You know when you buy a new car, and all of a sudden you see the same model everywhere, as if everyone decided at the exact same moment to do the same thing you did? Of course it’s just your perspective, but it does feel that way.

I’m starting to feel the very same about social media and SAP. The concepts and language of Web 2.0 are popping up everywhere, and are being very prominently mentioned in very prominent speeches and statements by very prominent people.

This morning Léo Apotheker, Deputy CEO of SAP AG, gave a keynote presentation that covered a wide range of topics. Including the benefits of and SAP’s commitment to all of their communities, like the SAP Developer Network (SDN) and Business Process Expert (BPX) community, which were mentioned by name, which is a big deal (if you’re interested in finding out more, I did a podcast with two of the people responsible for these groups; it will be published first thing tomorrow) and particularly their Industry Value Networks (IVNs) Enterprise Services Community (ESC). Apotheker went so far as to state, emphatically, that SAP remains absolutely committed to the strategy they launched in 2003 – that is, the strategy of leveraging their ecosystem to gain competitive advantage (and, as I posted about yesterday, helping their customers do the same).

The other thing that struck me full in the face was the language he used. Words like “authenticity”, “transparency”, and “collaboration” were flying all over the place. Of course it’s one thing for an executive to use popular lingo to illustrate a point, and another to actually execute on that vision.

To return for a moment to the Industry Value Networks Enterprise Services Community, this model is absolutely fascinating to me. The way it works is this: industry leading firms that represent the full biodiversity of a vertical are invited to participate. The example that was used in the keynote was banking – 130 organizations have been collaborating on a banking-oriented service-oriented architecture (SOA – one of the many new acronyms I have learned over the last two days. It just means software that is created to meet a specific business requirement, i.e. if dinner were a business, a can opener would be SOA) within an SAP IVN ESC. The objective of this exercise is an industry-wide solution created within the SAP platform.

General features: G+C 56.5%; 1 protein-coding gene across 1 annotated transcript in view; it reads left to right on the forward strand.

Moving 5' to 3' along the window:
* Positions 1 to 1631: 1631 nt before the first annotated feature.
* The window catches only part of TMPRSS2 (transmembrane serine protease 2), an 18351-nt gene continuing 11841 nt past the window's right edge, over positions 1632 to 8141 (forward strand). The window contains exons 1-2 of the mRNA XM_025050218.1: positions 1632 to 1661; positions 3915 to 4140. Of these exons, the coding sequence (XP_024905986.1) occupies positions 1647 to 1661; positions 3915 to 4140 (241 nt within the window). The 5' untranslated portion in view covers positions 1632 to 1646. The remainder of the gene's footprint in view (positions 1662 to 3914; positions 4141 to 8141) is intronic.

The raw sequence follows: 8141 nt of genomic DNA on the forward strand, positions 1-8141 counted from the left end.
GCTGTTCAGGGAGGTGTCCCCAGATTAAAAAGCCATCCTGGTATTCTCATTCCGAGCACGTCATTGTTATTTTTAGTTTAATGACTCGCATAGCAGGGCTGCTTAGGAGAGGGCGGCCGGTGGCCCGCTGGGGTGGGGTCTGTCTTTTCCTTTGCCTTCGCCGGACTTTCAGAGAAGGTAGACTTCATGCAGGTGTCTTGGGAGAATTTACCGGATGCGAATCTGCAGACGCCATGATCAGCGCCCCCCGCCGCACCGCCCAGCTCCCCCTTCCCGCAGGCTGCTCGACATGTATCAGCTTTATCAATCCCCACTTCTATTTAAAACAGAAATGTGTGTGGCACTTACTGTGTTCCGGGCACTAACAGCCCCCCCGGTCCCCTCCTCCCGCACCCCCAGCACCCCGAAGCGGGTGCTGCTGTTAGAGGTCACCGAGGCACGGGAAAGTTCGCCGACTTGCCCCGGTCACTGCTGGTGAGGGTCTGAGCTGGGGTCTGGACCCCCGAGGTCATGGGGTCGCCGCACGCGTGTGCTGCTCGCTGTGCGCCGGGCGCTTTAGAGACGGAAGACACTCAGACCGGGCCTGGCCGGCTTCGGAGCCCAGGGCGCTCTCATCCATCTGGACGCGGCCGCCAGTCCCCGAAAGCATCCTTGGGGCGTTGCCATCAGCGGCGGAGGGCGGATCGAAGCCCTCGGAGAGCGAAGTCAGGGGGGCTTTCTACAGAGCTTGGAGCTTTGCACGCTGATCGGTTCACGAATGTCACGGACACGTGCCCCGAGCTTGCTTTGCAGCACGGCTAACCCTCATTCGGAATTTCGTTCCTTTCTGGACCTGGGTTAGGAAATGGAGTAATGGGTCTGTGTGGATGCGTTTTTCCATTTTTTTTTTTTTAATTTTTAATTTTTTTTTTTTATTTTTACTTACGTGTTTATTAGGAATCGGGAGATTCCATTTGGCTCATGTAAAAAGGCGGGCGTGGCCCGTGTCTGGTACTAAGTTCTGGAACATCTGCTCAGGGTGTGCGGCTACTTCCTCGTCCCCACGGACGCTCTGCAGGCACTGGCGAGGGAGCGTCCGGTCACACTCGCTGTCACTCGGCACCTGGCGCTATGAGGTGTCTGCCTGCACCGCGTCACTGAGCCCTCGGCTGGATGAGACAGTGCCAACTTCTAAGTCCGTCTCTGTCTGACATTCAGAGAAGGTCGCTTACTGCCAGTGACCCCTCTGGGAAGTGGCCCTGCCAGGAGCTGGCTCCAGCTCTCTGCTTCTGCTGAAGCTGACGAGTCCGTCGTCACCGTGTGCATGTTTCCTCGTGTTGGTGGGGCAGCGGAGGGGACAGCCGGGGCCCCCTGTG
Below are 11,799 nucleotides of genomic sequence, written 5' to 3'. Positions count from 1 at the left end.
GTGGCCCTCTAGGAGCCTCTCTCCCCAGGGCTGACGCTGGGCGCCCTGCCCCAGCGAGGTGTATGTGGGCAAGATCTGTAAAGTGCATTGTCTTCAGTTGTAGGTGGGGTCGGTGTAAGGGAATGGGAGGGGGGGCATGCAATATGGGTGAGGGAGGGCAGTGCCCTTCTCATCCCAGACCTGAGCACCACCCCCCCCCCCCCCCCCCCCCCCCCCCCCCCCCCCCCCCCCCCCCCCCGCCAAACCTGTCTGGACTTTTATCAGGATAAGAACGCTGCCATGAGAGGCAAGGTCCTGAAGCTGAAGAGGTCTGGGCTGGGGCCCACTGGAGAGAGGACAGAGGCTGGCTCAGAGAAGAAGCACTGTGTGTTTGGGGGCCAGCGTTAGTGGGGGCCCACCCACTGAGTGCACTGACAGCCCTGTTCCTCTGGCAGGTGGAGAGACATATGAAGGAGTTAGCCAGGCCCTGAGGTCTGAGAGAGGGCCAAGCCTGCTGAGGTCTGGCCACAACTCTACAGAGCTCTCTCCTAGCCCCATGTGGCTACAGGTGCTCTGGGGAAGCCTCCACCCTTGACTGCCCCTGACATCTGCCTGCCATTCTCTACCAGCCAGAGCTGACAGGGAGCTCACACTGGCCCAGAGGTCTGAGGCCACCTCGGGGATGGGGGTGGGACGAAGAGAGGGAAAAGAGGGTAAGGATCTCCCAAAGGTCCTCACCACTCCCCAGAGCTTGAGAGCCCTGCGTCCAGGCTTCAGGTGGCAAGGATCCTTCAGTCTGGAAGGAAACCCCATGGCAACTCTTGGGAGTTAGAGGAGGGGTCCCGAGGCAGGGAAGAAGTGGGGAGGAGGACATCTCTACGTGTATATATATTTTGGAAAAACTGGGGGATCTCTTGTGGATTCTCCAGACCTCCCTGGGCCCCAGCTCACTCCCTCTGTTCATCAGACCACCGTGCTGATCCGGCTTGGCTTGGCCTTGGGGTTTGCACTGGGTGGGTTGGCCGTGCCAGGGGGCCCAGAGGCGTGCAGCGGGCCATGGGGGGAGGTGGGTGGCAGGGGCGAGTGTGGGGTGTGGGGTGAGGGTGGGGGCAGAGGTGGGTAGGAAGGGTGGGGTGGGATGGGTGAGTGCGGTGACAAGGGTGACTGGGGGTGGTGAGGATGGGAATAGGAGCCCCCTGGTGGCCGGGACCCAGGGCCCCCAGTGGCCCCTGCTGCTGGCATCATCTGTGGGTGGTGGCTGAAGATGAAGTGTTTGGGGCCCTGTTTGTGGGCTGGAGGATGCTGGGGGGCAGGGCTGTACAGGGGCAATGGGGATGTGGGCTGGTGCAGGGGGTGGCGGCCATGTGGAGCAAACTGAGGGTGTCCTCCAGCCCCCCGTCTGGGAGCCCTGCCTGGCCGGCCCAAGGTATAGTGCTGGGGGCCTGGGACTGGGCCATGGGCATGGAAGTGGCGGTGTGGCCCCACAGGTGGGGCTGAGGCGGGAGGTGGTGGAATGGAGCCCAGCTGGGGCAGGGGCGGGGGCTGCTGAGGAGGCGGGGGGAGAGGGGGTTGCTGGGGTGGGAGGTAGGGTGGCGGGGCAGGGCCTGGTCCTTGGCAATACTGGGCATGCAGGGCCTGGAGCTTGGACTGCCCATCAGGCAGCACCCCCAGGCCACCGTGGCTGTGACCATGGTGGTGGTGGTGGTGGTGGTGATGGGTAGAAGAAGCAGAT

Apotheker went on to explain that, of course, someone needed to be the “custodian” of the results of the effort and that SAP had graciously stepped into the breach.

So let’s review:

1. Put together a group that accurately represents all aspects of a vertical
2. Give them a space to collaborate and a problem-solve to solve using your product
3. Take the results to market
4. Cream your competitors with a perfectly targeted proprietary product developed by experts within the industry you’re selling into.

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3 Comments

  1. This is interesting because in my mind we are at the start of a major realignment of corporate structure.

    Vertical integration, which has meant economic power, is giving way to an ecological approach where choosing ones position in the ecology and leveraging relationships is how one secures value.

    In and ecology, social networking becomes more important because the core mechanism to define output and roles are trust and reputation not contractual definitions of responsibility.

    In part this is due to the increasing likelihood of groups collaborating at distance – giving advantage to social networkers who understand the nuances of online communication. Reputation is also important where teams assemble and disassemble quickly leaving little time for groups to gel through natural interaction.

    It is an interesting time because being nimble, especially around product / market definition and marketing strategy can reduce the old vertical integration advantage.

  2. Can you please explain the process of how the gel can be formed using a kool aid and a packacged of gelatine?

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